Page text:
Turning to crime: Upbringing

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Yochleson and Samenow: A study of thinking pattern

Aim: To understand the make-up of criminal personality 

Method: Interviews as part of a rehab programme for 14 years 

Participants: 255 males (black, white, wealthy, poor, sane and insane) 

Selected findings: 

Certain characterisitics were common: 

- Restless and irratable - Wanting excitement - Angry - Lacking empathy 

Only 3/255 completed interviews 

P's would lie to help there situation 

Conlusions: 52 thinking patterns in total were found - they argued these were not unique to criminals but were seen more commonly in criminals 

Findings suggest: being incarcerated exaggerates mindset. Lower than average IQ's. Used to lying. 

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Kohlberg: Moral development in children

Aim: To find evidence to support the idea of the stages of moral development

Participants: 58 boys from chicago aged 7, 10, 13 and 16 

Method: 2 hour interviews based on 10 dilemmas that they had to solve. Some of the boys were interviewd at 3 yearly intervals up to the age of 30-36 years. Later Kohlberg extended his research to include UK, Mexico and Turkey 


- The response were interpreted using his 6 stages of moral development 

- Younger boys performed at stage 1 and 2 while older boys at stage 3 and 4 (supporting development through the moral stages)

- Kohlberg suggested that tthere was no separate stage 6 and he amended his theory 

 Conclusions: resullts were consitent across cultrures which increases the validity of his theory. The methodology was criticised but later replications on criminals suggested that those committing crime for financial gain functioned at lower levels of morality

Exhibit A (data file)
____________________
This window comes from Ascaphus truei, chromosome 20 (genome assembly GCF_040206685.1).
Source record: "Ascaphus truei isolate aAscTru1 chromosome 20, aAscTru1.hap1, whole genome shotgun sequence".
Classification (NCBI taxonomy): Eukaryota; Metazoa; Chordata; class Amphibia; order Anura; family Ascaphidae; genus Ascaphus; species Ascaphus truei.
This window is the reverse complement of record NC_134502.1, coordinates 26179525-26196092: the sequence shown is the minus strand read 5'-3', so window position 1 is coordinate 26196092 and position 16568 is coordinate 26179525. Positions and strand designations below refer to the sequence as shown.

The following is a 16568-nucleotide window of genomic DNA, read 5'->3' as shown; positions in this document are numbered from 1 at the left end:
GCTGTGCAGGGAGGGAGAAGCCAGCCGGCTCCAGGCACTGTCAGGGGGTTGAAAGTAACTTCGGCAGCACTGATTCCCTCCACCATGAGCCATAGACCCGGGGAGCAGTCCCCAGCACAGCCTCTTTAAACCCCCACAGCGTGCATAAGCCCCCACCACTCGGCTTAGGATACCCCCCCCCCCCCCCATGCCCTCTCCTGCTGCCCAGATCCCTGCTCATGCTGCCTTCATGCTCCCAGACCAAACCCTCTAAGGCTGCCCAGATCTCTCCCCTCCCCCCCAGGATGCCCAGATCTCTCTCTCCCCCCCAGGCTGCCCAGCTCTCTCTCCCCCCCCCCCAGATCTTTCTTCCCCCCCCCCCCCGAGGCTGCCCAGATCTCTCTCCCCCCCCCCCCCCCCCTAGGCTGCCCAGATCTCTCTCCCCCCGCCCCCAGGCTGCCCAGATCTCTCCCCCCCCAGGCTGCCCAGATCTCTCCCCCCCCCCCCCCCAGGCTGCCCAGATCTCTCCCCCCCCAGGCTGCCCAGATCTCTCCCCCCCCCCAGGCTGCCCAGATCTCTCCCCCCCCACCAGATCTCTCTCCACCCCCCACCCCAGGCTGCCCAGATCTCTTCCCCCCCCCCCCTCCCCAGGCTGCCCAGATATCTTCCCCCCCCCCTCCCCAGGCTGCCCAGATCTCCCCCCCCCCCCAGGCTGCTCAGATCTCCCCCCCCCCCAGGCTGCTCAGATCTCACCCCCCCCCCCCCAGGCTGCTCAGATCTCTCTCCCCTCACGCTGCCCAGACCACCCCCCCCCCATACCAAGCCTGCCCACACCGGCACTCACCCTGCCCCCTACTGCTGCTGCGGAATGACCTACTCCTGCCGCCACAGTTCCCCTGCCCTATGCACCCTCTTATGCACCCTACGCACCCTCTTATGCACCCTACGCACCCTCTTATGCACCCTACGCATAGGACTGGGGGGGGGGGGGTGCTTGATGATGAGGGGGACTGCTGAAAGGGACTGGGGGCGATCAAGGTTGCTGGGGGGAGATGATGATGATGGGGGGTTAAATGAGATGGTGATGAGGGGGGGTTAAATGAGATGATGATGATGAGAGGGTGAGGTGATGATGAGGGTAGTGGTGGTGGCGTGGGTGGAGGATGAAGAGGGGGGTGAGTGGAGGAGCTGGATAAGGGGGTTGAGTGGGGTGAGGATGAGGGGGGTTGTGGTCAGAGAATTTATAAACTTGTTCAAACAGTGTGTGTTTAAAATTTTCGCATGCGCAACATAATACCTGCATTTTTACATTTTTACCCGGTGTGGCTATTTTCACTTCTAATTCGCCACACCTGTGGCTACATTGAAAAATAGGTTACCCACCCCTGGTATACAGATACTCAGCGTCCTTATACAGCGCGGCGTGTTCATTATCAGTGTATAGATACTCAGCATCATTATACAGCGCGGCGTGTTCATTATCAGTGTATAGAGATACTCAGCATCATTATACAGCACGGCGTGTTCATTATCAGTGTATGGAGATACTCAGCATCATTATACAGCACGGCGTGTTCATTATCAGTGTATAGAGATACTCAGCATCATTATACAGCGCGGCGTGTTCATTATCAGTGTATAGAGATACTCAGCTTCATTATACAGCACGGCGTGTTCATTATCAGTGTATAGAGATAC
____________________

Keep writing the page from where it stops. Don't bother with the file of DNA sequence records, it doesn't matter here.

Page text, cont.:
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Gudjohnsson and Brownes: The attribution of blame

Aim: To examine the relationship between the type of offence and the attributions offenders make about their criminal act them cross-validate earlier findings on English sample 

Methodology: Gudjohnsson and Singh "42 item blame attribution inventory" was used to measure the offenders type of offence and attribution of blame on three dimensions: internal/ external, mental element and guilt

Participants: 80 criminals in a Northern Ireland divided into groups: 

1. 20 committed violent offences 2. 40 sex offenders 2. 20 porperty offences


- Those who committed sexual offences showed the most remorse where as property offenders showed the least - Very little difference found between mental element - When compared to Engish findings Irish violent offenders showed lower guilt and higher external attirbution scores 

Conclusions: The findings show strong consistency with earlier findings across the offender groups which suggests  string consistency in the way offenders attribute blame for their crimes 


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